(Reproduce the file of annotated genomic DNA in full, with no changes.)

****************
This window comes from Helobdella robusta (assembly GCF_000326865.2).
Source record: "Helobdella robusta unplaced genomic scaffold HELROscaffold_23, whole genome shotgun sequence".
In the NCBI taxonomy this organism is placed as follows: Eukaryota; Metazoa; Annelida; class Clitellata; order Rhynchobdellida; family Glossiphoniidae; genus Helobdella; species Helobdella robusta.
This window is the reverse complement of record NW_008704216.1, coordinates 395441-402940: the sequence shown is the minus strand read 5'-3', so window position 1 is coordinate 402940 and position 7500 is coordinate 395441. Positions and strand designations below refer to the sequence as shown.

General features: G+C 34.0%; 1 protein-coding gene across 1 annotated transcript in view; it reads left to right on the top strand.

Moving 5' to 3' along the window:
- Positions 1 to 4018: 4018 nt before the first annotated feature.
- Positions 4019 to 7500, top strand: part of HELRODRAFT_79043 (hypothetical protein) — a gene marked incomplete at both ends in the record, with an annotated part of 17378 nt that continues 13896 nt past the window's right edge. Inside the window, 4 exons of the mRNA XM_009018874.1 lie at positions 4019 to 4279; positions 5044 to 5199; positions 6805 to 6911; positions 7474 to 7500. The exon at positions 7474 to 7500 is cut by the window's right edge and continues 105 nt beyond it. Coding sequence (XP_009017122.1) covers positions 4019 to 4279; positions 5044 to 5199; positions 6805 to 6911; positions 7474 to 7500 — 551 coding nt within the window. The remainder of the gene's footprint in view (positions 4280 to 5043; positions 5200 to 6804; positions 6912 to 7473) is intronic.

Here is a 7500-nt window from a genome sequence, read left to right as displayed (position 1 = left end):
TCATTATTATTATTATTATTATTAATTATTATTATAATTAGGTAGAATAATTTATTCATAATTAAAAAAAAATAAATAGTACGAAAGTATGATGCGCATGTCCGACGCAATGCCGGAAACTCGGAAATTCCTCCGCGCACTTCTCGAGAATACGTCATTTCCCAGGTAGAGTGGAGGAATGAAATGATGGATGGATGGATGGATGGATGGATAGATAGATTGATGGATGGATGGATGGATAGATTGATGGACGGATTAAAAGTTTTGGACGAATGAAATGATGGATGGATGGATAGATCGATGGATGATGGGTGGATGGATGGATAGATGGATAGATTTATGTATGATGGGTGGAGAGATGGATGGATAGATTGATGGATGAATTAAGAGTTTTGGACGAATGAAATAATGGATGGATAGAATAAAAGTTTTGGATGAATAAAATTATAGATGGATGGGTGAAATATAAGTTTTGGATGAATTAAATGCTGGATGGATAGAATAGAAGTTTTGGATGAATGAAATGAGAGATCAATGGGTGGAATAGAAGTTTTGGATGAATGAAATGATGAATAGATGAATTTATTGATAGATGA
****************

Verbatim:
This window comes from Helobdella robusta (assembly GCF_000326865.2).
Source record: "Helobdella robusta unplaced genomic scaffold HELROscaffold_23, whole genome shotgun sequence".
In the NCBI taxonomy this organism is placed as follows: Eukaryota; Metazoa; Annelida; class Clitellata; order Rhynchobdellida; family Glossiphoniidae; genus Helobdella; species Helobdella robusta.
This window is the reverse complement of record NW_008704216.1, coordinates 395441-402940: the sequence shown is the minus strand read 5'-3', so window position 1 is coordinate 402940 and position 7500 is coordinate 395441. Positions and strand designations below refer to the sequence as shown.

General features: G+C 34.0%; 1 protein-coding gene across 1 annotated transcript in view; it reads left to right on the top strand.

Moving 5' to 3' along the window:
- Positions 1 to 4018: 4018 nt before the first annotated feature.
- Positions 4019 to 7500, top strand: part of HELRODRAFT_79043 (hypothetical protein) — a gene marked incomplete at both ends in the record, with an annotated part of 17378 nt that continues 13896 nt past the window's right edge. Inside the window, 4 exons of the mRNA XM_009018874.1 lie at positions 4019 to 4279; positions 5044 to 5199; positions 6805 to 6911; positions 7474 to 7500. The exon at positions 7474 to 7500 is cut by the window's right edge and continues 105 nt beyond it. Coding sequence (XP_009017122.1) covers positions 4019 to 4279; positions 5044 to 5199; positions 6805 to 6911; positions 7474 to 7500 — 551 coding nt within the window. The remainder of the gene's footprint in view (positions 4280 to 5043; positions 5200 to 6804; positions 6912 to 7473) is intronic.

Here is a 7500-nt window from a genome sequence, read left to right as displayed (position 1 = left end):
TCATTATTATTATTATTATTATTAATTATTATTATAATTAGGTAGAATAATTTATTCATAATTAAAAAAAAATAAATAGTACGAAAGTATGATGCGCATGTCCGACGCAATGCCGGAAACTCGGAAATTCCTCCGCGCACTTCTCGAGAATACGTCATTTCCCAGGTAGAGTGGAGGAATGAAATGATGGATGGATGGATGGATGGATGGATAGATAGATTGATGGATGGATGGATGGATAGATTGATGGACGGATTAAAAGTTTTGGACGAATGAAATGATGGATGGATGGATAGATCGATGGATGATGGGTGGATGGATGGATAGATGGATAGATTTATGTATGATGGGTGGAGAGATGGATGGATAGATTGATGGATGAATTAAGAGTTTTGGACGAATGAAATAATGGATGGATAGAATAAAAGTTTTGGATGAATAAAATTATAGATGGATGGGTGAAATATAAGTTTTGGATGAATTAAATGCTGGATGGATAGAATAGAAGTTTTGGATGAATGAAATGAGAGATCAATGGGTGGAATAGAAGTTTTGGATGAATGAAATGATGAATAGATGAATTTATTGATAGATGA